So I wasn’t immediately captivated by his “prophetic intensity.” Later, I noticed that he would say the most astonishing things – prophetic, I guess – in a simple, non-bombastic way. Sometimes as a throwaway line, or undercut by a joke. He was one of the least pretentious or self-interested people I have ever met.
People who never knew René don’t understand how much fun it was to talk to him. He was witty and charming and bracing and very, very smart. I found he would have a fresh and different take on pretty much everything under the sun. We became friends, in the usual sort of way.
And he would listen as much as he would talk. Given the great inequality of our friendship, this was noblesse oblige indeed. Yet he never made you feel this inequality. He never played the Great Man.
AR: Were you familiar with Professor Girard’s theories before you met him? What did you think of them?
CH: His name was familiar to me as an important French theorist, but that was about all.
The more I learned and read, the more I was surprised that more hadn’t been written about him in the American mainstream media. After all, he’d made his home in the U.S. since 1947.
Many felt his ideas were abstruse and difficult. On the contrary, I found the ideas to be pretty straightforward, and not hard to explain – although some of the applications of his ideas, and the research he uses to support them from the fields of, say, anthropology, can be challenging. I began writing a series of articles about him. He told me afterwards that this was the first time ordinary people understood what he was doing, although I think he was being overly generous. He signed my copy of Mimesis and Theory, “To Cynthia, with all my thanks for her splendid contribution to my scholarly reputation.”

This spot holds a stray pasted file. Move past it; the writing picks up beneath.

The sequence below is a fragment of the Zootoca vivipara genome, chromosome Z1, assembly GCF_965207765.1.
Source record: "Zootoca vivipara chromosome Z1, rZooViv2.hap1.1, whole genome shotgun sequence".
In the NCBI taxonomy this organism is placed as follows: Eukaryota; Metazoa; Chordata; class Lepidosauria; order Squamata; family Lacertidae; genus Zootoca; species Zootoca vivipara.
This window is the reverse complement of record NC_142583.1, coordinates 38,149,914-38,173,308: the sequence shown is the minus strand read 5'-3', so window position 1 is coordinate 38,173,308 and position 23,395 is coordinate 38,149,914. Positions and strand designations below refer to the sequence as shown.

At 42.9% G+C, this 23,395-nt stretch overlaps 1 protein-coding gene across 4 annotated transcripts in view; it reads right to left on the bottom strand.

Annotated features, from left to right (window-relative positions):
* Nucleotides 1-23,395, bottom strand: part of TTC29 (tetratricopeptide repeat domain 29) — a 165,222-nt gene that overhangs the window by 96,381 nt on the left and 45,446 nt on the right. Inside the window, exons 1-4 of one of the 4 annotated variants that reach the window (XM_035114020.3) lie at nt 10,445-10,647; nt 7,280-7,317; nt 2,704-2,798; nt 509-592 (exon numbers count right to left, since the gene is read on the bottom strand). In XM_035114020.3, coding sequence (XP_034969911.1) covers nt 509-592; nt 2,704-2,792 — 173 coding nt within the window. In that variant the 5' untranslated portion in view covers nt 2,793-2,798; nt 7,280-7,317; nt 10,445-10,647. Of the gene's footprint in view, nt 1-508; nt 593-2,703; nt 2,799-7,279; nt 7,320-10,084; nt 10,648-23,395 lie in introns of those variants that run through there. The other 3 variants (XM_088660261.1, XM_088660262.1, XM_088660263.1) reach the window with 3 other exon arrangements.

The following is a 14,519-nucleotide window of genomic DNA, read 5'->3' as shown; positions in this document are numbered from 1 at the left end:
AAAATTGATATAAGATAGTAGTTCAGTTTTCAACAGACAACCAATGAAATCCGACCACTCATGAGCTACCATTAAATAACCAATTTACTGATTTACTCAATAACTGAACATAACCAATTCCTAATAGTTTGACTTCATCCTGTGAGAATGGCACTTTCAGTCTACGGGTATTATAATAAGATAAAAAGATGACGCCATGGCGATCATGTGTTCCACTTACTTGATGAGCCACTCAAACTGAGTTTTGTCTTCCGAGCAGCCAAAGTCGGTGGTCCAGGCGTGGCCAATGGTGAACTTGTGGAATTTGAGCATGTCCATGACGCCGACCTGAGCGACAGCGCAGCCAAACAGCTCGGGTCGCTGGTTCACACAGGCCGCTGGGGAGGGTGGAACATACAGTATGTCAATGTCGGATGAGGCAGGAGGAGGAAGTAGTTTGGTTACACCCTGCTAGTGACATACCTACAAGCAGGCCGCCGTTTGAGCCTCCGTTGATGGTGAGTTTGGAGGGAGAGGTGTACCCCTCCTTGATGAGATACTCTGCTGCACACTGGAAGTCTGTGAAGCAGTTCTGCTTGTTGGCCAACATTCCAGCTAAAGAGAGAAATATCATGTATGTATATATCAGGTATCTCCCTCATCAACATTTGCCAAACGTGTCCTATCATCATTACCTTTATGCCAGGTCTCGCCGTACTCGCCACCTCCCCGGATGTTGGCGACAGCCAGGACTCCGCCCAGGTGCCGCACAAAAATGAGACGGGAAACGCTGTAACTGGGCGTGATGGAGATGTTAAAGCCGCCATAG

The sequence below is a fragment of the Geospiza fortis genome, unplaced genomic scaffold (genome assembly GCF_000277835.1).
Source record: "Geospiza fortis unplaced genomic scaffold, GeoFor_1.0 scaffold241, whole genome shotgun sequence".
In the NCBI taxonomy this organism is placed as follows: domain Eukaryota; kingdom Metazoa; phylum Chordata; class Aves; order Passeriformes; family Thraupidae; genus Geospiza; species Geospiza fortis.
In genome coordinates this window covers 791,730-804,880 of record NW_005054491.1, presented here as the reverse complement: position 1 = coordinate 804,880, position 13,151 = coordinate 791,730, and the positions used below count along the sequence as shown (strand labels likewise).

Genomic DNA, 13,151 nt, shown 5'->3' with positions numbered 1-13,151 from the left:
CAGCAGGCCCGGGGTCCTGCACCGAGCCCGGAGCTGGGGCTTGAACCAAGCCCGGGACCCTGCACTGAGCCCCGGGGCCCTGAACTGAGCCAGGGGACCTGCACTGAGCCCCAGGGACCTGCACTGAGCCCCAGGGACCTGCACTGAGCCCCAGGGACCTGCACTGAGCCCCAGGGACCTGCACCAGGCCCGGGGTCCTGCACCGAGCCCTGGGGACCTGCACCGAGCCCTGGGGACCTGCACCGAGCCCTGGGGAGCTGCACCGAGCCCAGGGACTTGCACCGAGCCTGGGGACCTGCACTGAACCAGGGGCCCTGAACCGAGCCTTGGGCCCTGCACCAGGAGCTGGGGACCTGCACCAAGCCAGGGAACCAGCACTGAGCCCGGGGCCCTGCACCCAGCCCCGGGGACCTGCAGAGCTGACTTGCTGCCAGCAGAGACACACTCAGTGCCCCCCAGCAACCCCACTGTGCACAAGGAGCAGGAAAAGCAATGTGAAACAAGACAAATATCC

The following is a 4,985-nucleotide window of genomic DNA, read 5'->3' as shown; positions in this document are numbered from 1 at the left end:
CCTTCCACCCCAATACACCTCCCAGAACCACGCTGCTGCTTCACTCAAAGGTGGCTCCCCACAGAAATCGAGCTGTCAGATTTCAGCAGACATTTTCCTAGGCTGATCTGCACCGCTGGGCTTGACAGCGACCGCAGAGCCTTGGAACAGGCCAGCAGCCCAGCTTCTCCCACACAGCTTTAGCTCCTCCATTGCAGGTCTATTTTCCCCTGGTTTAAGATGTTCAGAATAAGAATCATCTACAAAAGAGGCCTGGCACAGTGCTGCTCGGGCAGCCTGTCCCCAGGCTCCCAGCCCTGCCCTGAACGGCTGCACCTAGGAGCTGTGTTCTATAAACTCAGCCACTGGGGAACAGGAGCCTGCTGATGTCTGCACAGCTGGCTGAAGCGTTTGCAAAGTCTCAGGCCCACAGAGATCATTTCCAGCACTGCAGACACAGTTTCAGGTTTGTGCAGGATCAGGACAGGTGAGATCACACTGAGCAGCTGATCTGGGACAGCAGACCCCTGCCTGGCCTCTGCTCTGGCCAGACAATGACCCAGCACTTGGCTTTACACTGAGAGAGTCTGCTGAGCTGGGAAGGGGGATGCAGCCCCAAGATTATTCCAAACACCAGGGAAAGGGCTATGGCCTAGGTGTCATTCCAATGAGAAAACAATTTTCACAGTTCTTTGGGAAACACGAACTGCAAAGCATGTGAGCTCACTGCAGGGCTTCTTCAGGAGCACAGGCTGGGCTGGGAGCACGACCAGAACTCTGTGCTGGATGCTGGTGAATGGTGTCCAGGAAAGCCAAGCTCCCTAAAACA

I find his ideas have enormous explanatory power not only for the world we see around us – but the world we find within us. People may question his reading of archaic societies or historical events, but the place to verify his theories is within oneself. We imitate each other. We are driven by competition and rivalry with the real or imagined “other.” We struggle to acquire status symbols, which we fantasize will make us more like the one we idolize . We join in Twitter mobs, or Facebook mobs, that castigate and vilify the person or group we think is responsible for all our ills, and whose elimination will bring peace at last. The Democrats. The Republicans. Donald Trump.